This year’s theme for Children’s Mental Health week (1st-7th Feb) is ‘Express Yourself’.
Place2Be launched Children’s Mental Health Week in 2015 to shine a spotlight on the importance of children and young people’s mental health. To help us think further about 2021’s theme, ‘Express Yourself’, we spoke to one our children’s counsellors to find out more about how children can learn to express their thoughts and feelings, particularly through art.
Lots of us will have heard the term ‘Art Therapy’, but what actually is it? And how can it help?
Art therapy works at an unconscious level, tapping into feelings and emotions that are otherwise difficult to put into words. An emotion that is felt in the body can evoke a colour or a shape which can be given form on the page. Using these colours and shapes, an image is formed, and, together with the art therapist, this can be examined, (interrogated if you like), and in the process, the thoughts and feelings can then be put into words. Anyone who has overwhelming feelings that they are finding difficult to understand or get under control may find that art therapy provides a way in to exploring those feelings and ultimately making sense of them.
Can you give us an example of an activity that can help children express their feelings?
The first thing that comes to mind is using colours to help a child to express their mood. The great advantage of using colours for this is that there doesn’t actually have to be an explanation of what the colour means- each colour can have a unique meaning for each person ! A child could say I feel yellow today, which could mean they feel sunny, safe, jealous or something else! Only they can say what it means for them.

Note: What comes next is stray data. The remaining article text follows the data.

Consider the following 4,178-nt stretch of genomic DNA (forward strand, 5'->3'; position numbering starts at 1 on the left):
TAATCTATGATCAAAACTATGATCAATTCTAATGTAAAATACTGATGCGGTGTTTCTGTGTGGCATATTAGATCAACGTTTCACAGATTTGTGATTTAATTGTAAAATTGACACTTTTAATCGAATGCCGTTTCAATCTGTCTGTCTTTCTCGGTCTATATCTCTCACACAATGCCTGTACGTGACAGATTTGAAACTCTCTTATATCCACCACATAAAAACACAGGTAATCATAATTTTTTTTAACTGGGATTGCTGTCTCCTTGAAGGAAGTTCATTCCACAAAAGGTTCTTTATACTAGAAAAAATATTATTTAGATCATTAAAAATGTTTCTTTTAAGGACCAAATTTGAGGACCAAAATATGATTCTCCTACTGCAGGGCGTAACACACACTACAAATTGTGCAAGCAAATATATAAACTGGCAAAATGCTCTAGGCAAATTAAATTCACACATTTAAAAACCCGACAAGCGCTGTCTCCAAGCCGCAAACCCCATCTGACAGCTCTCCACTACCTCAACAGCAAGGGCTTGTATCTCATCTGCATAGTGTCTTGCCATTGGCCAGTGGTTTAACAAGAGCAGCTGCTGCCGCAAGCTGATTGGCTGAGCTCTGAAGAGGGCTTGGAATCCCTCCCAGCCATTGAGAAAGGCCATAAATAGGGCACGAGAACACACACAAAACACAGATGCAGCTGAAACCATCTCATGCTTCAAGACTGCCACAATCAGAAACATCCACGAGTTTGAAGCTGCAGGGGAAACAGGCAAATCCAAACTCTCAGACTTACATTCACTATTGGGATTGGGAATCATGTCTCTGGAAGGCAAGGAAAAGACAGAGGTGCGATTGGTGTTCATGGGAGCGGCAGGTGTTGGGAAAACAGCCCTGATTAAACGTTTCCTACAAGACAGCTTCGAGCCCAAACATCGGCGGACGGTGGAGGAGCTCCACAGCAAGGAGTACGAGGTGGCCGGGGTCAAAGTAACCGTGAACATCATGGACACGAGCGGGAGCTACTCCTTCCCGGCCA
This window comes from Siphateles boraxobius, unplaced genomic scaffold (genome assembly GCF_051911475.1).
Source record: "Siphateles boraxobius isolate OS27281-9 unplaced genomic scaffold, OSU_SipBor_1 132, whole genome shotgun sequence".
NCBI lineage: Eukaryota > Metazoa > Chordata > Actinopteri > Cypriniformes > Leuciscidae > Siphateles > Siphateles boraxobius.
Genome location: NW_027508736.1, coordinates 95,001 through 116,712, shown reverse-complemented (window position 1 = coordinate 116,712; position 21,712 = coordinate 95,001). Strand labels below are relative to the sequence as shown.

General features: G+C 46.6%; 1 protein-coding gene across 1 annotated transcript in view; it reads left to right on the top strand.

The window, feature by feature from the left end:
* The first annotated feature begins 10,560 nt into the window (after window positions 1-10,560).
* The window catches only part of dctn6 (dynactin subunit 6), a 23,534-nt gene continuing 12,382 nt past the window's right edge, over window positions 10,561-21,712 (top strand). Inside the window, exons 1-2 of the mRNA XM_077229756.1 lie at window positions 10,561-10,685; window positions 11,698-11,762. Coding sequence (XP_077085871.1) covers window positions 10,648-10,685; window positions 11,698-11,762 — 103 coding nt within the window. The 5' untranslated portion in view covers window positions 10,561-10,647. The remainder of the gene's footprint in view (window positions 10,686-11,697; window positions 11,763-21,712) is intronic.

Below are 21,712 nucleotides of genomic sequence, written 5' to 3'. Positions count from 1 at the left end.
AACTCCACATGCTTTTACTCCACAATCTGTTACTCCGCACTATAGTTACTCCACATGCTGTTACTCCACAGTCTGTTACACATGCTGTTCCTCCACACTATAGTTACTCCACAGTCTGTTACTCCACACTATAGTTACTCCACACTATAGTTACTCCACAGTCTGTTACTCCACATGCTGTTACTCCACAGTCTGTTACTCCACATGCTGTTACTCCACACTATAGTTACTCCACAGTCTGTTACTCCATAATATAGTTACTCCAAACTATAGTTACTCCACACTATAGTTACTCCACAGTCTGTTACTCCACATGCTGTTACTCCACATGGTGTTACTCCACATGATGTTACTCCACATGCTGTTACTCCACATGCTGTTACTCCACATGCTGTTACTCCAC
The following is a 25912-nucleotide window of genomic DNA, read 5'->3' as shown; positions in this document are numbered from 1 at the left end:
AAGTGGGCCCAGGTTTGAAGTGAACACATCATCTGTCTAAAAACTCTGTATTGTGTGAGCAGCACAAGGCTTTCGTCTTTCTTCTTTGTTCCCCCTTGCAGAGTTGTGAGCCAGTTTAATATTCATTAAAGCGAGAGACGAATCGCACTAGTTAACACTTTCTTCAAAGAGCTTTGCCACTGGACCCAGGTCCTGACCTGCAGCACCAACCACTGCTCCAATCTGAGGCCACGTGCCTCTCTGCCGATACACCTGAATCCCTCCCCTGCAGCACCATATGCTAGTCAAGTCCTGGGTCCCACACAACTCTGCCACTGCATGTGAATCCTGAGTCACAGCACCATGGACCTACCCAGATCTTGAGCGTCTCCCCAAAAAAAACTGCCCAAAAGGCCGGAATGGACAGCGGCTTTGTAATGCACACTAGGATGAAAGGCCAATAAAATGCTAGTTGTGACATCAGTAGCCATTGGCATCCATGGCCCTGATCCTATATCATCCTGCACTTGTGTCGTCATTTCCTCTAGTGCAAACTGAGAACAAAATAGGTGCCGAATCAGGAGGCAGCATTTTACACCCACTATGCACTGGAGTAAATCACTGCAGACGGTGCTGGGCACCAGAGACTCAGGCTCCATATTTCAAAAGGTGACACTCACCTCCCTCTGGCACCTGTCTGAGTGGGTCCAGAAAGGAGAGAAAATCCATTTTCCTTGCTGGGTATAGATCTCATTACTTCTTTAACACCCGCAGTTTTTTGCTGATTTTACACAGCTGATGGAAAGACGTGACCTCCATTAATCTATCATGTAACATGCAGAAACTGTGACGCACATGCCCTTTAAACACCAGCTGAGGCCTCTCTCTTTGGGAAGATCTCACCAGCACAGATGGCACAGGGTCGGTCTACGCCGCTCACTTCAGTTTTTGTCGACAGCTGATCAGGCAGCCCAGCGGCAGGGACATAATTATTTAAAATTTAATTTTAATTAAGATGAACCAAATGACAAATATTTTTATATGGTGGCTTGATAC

The colour could be just the start of a conversation. “Oh, I see you have used yellow ….(substitute for the appropriate colour”). I wonder what yellow might mean? …..What things do you know that are yellow? …..Do you like yellow? …..What comes to mind when you think about yellow?….”
Any of these discussion starter sentences can be used to draw out more information or simply to enter into a curious mindset to engage with your child e.g. ‘I wonder what colour/shape you might use next? Simply choosing and using colours with a child can be a shared activity that brings you closer together. It is possible to work together on a level playing-field in which there doesn’t have to be an expert. And then you have something which you have created together at the end of it too!
In what other ways can creative activities be beneficial for a child’s mental health?
When a child has an overactive mind or suffers from anxiety, which might intrude on enjoyment or stops the child from being playful, the use of a simple colouring sheet can help to focus the mind, and become an absorbing activity, taking away other feelings of responsibility. This can in turn help intrusive thoughts to recede and reduce decision making to that of what colour or shape to be used next. It can be very freeing, calming and relaxing, suspending anxiety for a few precious minutes.
You can find more Children’s Mental Health resources here: